Let’s also generate an introspection file:

We need to name our config file:

Finally, let’s name our script graphql:codegen:

So far, so good!

In order to generate custom React Query hooks, we need to install the appropriate plugin:

yarn add -D @graphql-codegen/typescript-react-query

And add a quick edit of the codegen.yml config file in order to make it work:

overwrite: true
schema: 'https://fakeql.com/graphql/2aaf00462236e8280f4c3beb197aae54'
documents: 'src/**/*.graphql'
generates:
    src/generated/index.ts:
        plugins:
            - typescript
            - typescript-operations
            - typescript-react-query
        config:
            fetcher:
                endpoint: 'https://fakeql.com/graphql/2aaf00462236e8280f4c3beb197aae54'

Finally, we need to run our script.

yarn graphql:codegen

We are now done! Our fully-typed custom React Query hooks have been automatically generated and added directly to our project’s generated folder.

Let’s see them in action!

Making API requests

In our Posts component, we are now ready to display the list of posts:

import { usePostsQuery } from 'generated'

const Posts = () => {
    const { data } = usePostsQuery()
     return (
            <>
                {isLoading && <p>Loading ...</p>}
                {data &&
                    data.posts?.map(post => (
                        <div key={post?.id}>
                            <p>{post?.title}</p>
                            <hr />
                        </div>
                    ))}
            </>
        )
}

export default Posts

Let’s also add the DeletePost mutation we defined earlier.

import { useQueryClient } from 'react-query'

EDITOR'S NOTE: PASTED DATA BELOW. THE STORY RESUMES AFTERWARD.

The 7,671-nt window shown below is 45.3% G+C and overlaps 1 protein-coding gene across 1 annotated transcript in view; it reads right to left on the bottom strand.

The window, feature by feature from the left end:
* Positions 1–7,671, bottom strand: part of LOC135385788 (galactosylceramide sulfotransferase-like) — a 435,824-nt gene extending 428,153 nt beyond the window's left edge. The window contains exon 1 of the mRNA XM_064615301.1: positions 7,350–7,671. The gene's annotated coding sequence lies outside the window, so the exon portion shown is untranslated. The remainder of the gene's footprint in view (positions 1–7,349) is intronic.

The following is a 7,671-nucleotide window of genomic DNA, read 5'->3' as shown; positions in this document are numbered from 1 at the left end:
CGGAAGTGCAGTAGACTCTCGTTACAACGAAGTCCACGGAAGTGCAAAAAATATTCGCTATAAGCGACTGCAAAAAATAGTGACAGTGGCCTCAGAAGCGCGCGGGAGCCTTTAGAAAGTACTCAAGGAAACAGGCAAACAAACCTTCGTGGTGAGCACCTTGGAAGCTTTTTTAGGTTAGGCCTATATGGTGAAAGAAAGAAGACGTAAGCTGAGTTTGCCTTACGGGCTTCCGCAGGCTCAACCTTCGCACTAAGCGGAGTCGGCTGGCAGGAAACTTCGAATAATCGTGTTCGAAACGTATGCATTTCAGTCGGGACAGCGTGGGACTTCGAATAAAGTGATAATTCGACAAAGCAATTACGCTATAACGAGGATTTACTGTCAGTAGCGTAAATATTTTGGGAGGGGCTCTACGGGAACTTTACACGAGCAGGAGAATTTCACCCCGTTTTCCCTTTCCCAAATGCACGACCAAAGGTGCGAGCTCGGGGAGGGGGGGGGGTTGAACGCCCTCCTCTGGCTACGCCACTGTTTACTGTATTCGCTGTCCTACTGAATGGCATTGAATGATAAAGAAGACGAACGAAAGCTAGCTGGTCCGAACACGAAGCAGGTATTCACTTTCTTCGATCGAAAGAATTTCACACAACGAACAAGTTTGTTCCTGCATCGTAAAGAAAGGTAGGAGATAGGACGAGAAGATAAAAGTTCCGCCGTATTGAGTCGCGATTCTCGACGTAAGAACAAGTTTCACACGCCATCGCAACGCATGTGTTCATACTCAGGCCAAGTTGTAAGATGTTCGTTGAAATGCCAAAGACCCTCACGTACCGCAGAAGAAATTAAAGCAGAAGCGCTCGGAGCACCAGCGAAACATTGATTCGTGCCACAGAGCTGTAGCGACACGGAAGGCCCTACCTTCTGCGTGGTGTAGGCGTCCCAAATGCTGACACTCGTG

import { usePostsQuery, useDeletePostMutation } from 'generated'

const Posts = () => {
    const queryClient = useQueryClient()
    const { data, isLoading } = usePostsQuery()
    const { mutate } = useDeletePostMutation({
        onSuccess: () => queryClient.invalidateQueries('Posts'),
    })

    return (
        <>
            {isLoading && <p>Loading ...</p>}
            {data &&
                data.posts?.map(post => (
                    <div key={post?.id}>
                        <p>{post?.title}</p>
                        <button onClick={() => post && mutate({ id: post.id })}>
                            Delete
                        </button>
                        <hr />
                    </div>
                ))}
        </>
    )
}

export default Posts

That’s it, we now have a working example!

Conclusion

The approach described above allows us to take full advantage of GraphQL on the frontend by automating both the creation of TypeScript types for the API and the generation of custom React Query hooks for each request.

By using it, we have also substantially reduced the amount of data-fetching boilerplate code we need to write. With this tooling in place, all we need to do in order to create additional React Query custom hooks for a request is to create a .graphql file and run the graphql:codegen script. Pretty cool, right?

Curious to play with the code yourself? Find a full working example in my GitHub repo .

Happy coding! ✨